Shrouded Truth

The world can't get away from God's truth.

Ill Winds (5)

“And He has made from one blood every nation of men to dwell on all the face of the earth, and has determined their preappointed times and the boundaries of their dwellings, so that they should seek the Lord, in the hope that they might grope for Him and find Him, though He is not far from each one of us; or in Him we live and move and have our being, as also some of your own poets have said, ‘For we are also His offspring.’”
Acts 17.26-28

God’s judgments
The truth of God, by which He would bless and cause us to flourish, is not hidden in arcane texts or inaccessible mountain domains. We don’t have to scale heights, cut our way through jungles, or sail to distant shores to discover the truth of God.

In fact, the truth of God – especially in the forms of His goodness, His judgments, and His glory – is all around us all the time, as three quotes from the psalms of David indicate:

For the word of the LORD is right,
And all His work is done in truth.
He loves righteousness and justice;
The earth is full of the goodness of the LORD. Psalm 33.4, 5

He is the LORD our God;
His judgments are in all the earth. Psalm 105.7

The heavens declare the glory of God;
And the firmament shows His handiwork.
Day unto day utters speech,
And night unto night reveals knowledge.
There is no speech nor language
Where their voice is not heard.
Their line has gone out through all the earth,
And their words to the end of the world. Psalm 19.1-4

Because all people are made in the image of God, encounters with the goodness, judgments, glory, and truth of God are common, indeed, everyday experiences. Every person who has ever lived knows God, at a certain level of being at least (Rom. 1.18-21); and that knowledge of God is ineradicable. Men suppress that knowledge by refusing to believe in God and heaping up unrighteous worldviews and ungodly ways; but the image of God and His undeniable truth remain amid the clutter and confusion of tarnished, corrupt, and lost souls.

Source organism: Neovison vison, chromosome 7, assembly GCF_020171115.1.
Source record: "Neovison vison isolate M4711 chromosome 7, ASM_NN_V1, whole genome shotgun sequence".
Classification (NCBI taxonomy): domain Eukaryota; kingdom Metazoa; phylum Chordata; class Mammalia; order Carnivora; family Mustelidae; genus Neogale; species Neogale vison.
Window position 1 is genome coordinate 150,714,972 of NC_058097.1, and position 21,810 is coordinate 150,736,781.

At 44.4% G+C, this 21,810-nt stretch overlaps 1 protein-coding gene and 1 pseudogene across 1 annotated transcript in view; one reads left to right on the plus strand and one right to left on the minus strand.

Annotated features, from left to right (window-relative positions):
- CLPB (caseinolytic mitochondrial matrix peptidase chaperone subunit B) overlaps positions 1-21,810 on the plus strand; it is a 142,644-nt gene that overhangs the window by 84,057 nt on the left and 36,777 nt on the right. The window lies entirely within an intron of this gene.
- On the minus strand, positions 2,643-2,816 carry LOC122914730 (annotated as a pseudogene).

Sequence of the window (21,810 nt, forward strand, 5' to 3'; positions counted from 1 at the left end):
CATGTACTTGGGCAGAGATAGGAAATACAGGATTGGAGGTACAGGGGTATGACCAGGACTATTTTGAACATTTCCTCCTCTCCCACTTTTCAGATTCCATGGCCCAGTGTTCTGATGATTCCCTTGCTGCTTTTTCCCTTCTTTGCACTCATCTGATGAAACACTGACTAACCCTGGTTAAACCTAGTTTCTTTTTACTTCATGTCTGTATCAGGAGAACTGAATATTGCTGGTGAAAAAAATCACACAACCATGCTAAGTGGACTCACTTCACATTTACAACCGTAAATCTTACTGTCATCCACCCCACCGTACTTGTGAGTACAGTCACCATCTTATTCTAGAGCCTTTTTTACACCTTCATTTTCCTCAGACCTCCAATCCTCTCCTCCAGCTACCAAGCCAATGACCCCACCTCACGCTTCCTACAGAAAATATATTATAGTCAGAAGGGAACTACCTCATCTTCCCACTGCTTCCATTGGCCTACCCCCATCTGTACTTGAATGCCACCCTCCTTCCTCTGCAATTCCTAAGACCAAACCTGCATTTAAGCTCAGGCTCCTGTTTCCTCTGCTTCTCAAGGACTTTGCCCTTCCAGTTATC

God has written the works of His Law on the soul of every human being (Rom. 2.14, 15). So it should not surprise us to know that the ill winds that waft across our heart, mind, and conscience are not entirely false. The teachings, ideas, worldviews, and opinions of people, even those who do not know the Lord, cannot help but contain some measure of truth, albeit truth shrouded in the garments of the lie.

The lie Paul wrote about in Romans 1.18-32 is the teaching that rejects God and His Word, places self on the judgment throne of life, and constructs a view and an approach to life that picks and chooses to suit the fleeting whims and interests of self. Yet even such worldviews will contain grains of truth, not because all views are true, but because the truth of God impresses itself on every soul, if only in fleeting glances, through the image of God in people.

Paul in Athens
Our text comes from the middle of Paul’s message to the Greek philosophers assembled on Mars Hill in Athens, which was a venue for philosophical discussion and debate, and to which Paul had been invited to present more formally the views he had been conversing about throughout the city.

In his message, Paul sought to show the superiority of Biblical thinking over the partial truths of secular philosophies, and to hold Jesus up as the culmination of all truth and the very Reason, Explanation, and End of the creation and all people.